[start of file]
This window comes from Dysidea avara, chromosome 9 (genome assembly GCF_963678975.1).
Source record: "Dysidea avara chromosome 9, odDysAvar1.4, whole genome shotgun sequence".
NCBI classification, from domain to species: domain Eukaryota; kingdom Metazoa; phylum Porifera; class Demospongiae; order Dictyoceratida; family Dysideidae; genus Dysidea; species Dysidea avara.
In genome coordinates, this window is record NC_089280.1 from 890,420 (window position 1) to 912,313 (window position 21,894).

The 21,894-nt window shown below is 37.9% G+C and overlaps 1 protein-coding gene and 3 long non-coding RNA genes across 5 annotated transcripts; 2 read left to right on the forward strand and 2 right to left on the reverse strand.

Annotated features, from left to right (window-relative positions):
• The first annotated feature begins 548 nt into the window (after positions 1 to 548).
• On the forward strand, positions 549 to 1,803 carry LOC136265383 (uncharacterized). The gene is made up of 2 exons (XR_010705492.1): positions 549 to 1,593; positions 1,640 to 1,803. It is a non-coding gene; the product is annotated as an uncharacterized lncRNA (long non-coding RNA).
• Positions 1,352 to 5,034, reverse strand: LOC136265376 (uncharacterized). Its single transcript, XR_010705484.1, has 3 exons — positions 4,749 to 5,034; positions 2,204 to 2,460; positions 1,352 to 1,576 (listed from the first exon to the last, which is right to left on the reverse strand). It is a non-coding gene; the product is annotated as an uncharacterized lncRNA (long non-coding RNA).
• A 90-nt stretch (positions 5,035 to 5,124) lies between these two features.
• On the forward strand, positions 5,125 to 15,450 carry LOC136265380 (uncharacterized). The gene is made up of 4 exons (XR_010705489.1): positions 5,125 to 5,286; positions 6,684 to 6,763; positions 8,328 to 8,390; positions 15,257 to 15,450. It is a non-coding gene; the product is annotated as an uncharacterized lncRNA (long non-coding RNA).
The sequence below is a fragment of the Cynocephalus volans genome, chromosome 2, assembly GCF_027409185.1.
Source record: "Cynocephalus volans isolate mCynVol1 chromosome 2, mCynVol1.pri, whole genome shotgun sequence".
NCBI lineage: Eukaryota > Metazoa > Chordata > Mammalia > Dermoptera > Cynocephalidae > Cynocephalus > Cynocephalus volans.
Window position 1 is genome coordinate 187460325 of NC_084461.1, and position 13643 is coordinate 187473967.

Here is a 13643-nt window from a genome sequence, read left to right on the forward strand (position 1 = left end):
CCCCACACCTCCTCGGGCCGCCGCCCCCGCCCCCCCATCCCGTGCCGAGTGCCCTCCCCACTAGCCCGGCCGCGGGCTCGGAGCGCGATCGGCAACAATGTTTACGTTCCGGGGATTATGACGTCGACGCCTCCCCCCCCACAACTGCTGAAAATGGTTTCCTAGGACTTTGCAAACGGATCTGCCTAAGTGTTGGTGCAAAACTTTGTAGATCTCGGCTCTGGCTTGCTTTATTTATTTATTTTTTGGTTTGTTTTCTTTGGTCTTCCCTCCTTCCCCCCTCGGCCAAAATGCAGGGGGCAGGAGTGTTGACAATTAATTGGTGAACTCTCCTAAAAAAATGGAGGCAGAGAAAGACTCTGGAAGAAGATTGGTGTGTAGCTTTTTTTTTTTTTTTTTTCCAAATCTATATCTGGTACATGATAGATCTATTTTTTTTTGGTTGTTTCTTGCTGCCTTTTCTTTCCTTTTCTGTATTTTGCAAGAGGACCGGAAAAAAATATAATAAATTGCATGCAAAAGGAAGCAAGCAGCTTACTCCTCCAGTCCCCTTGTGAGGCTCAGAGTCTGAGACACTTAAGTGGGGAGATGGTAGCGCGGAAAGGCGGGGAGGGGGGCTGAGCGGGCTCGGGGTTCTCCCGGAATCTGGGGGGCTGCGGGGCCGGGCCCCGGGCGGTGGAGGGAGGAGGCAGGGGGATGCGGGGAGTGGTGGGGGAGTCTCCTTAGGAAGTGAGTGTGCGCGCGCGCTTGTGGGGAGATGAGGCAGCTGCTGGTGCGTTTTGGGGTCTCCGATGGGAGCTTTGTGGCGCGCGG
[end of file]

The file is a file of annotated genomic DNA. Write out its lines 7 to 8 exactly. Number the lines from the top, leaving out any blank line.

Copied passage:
• The first annotated feature begins 548 nt into the window (after positions 1 to 548).
• On the forward strand, positions 549 to 1,803 carry LOC136265383 (uncharacterized). The gene is made up of 2 exons (XR_010705492.1): positions 549 to 1,593; positions 1,640 to 1,803. It is a non-coding gene; the product is annotated as an uncharacterized lncRNA (long non-coding RNA).